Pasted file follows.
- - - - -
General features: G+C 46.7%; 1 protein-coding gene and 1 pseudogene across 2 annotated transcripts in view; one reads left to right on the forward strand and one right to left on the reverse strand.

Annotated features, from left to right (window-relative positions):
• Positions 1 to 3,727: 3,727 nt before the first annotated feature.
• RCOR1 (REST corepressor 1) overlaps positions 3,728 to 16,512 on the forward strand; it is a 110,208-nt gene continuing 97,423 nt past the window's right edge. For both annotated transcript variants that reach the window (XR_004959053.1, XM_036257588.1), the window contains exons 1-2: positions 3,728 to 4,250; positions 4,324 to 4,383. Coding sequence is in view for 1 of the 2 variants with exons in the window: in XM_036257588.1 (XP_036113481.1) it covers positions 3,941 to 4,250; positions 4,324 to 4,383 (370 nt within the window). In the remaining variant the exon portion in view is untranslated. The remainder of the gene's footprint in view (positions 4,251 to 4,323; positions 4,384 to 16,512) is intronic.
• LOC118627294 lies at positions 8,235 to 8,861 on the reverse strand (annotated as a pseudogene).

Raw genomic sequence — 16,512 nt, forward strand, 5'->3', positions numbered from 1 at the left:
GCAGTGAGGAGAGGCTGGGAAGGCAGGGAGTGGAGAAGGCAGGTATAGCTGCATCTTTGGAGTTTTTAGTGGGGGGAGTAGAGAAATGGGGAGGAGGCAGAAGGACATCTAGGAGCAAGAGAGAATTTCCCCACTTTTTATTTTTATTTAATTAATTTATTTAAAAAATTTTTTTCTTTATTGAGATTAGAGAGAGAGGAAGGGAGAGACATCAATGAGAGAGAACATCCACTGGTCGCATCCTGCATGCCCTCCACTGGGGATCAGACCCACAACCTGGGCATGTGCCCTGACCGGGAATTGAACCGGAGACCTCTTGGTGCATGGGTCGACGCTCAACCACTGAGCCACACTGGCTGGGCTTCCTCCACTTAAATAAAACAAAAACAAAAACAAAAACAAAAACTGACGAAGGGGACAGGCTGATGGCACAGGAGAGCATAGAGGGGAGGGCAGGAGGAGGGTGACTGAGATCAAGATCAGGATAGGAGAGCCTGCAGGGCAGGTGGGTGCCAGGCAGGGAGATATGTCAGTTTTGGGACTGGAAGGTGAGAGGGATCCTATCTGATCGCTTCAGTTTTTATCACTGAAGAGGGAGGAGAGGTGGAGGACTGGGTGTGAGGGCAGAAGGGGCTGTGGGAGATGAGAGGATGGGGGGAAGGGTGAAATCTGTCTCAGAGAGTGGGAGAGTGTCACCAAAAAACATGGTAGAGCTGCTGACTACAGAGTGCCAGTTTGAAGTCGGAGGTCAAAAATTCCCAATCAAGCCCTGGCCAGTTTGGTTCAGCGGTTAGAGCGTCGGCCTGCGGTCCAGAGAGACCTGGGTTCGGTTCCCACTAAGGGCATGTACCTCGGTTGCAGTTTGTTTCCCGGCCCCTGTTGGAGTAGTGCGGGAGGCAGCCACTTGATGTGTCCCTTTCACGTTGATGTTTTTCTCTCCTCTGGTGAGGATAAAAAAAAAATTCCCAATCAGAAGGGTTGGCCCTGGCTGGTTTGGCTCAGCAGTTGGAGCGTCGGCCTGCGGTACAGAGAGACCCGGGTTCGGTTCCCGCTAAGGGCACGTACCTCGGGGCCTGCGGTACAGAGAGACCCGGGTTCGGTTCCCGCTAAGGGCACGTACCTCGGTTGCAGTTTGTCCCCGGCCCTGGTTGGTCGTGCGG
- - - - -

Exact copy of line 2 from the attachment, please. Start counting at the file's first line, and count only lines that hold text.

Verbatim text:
Annotated features, from left to right (window-relative positions):